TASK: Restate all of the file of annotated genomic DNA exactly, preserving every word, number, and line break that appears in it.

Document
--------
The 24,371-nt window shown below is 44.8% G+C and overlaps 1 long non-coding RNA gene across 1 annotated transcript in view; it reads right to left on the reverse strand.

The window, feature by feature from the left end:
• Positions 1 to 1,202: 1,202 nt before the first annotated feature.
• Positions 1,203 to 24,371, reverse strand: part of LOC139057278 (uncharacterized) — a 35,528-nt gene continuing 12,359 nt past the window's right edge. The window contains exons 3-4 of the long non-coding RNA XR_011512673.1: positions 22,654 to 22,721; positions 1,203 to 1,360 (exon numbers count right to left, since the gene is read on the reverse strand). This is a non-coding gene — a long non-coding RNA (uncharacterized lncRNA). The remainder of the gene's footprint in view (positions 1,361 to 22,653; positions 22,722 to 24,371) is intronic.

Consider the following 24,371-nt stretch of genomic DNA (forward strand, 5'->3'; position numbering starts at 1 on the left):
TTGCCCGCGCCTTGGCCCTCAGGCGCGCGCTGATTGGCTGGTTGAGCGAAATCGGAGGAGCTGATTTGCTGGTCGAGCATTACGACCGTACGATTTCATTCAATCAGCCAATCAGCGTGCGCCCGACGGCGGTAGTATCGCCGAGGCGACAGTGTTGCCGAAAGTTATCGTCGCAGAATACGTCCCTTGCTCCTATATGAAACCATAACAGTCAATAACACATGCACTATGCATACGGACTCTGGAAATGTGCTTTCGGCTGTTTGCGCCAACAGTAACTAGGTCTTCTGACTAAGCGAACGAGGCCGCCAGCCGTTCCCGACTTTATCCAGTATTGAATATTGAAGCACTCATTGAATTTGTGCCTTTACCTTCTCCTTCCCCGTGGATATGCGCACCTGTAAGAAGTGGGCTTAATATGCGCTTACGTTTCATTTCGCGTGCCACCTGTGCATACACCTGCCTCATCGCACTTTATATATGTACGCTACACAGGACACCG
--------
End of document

The 24,371-nt window shown below is 44.8% G+C and overlaps 1 long non-coding RNA gene across 1 annotated transcript in view; it reads right to left on the reverse strand.

The window, feature by feature from the left end:
• Positions 1 to 1,202: 1,202 nt before the first annotated feature.
• Positions 1,203 to 24,371, reverse strand: part of LOC139057278 (uncharacterized) — a 35,528-nt gene continuing 12,359 nt past the window's right edge. The window contains exons 3-4 of the long non-coding RNA XR_011512673.1: positions 22,654 to 22,721; positions 1,203 to 1,360 (exon numbers count right to left, since the gene is read on the reverse strand). This is a non-coding gene — a long non-coding RNA (uncharacterized lncRNA). The remainder of the gene's footprint in view (positions 1,361 to 22,653; positions 22,722 to 24,371) is intronic.

Consider the following 24,371-nt stretch of genomic DNA (forward strand, 5'->3'; position numbering starts at 1 on the left):
TTGCCCGCGCCTTGGCCCTCAGGCGCGCGCTGATTGGCTGGTTGAGCGAAATCGGAGGAGCTGATTTGCTGGTCGAGCATTACGACCGTACGATTTCATTCAATCAGCCAATCAGCGTGCGCCCGACGGCGGTAGTATCGCCGAGGCGACAGTGTTGCCGAAAGTTATCGTCGCAGAATACGTCCCTTGCTCCTATATGAAACCATAACAGTCAATAACACATGCACTATGCATACGGACTCTGGAAATGTGCTTTCGGCTGTTTGCGCCAACAGTAACTAGGTCTTCTGACTAAGCGAACGAGGCCGCCAGCCGTTCCCGACTTTATCCAGTATTGAATATTGAAGCACTCATTGAATTTGTGCCTTTACCTTCTCCTTCCCCGTGGATATGCGCACCTGTAAGAAGTGGGCTTAATATGCGCTTACGTTTCATTTCGCGTGCCACCTGTGCATACACCTGCCTCATCGCACTTTATATATGTACGCTACACAGGACACCG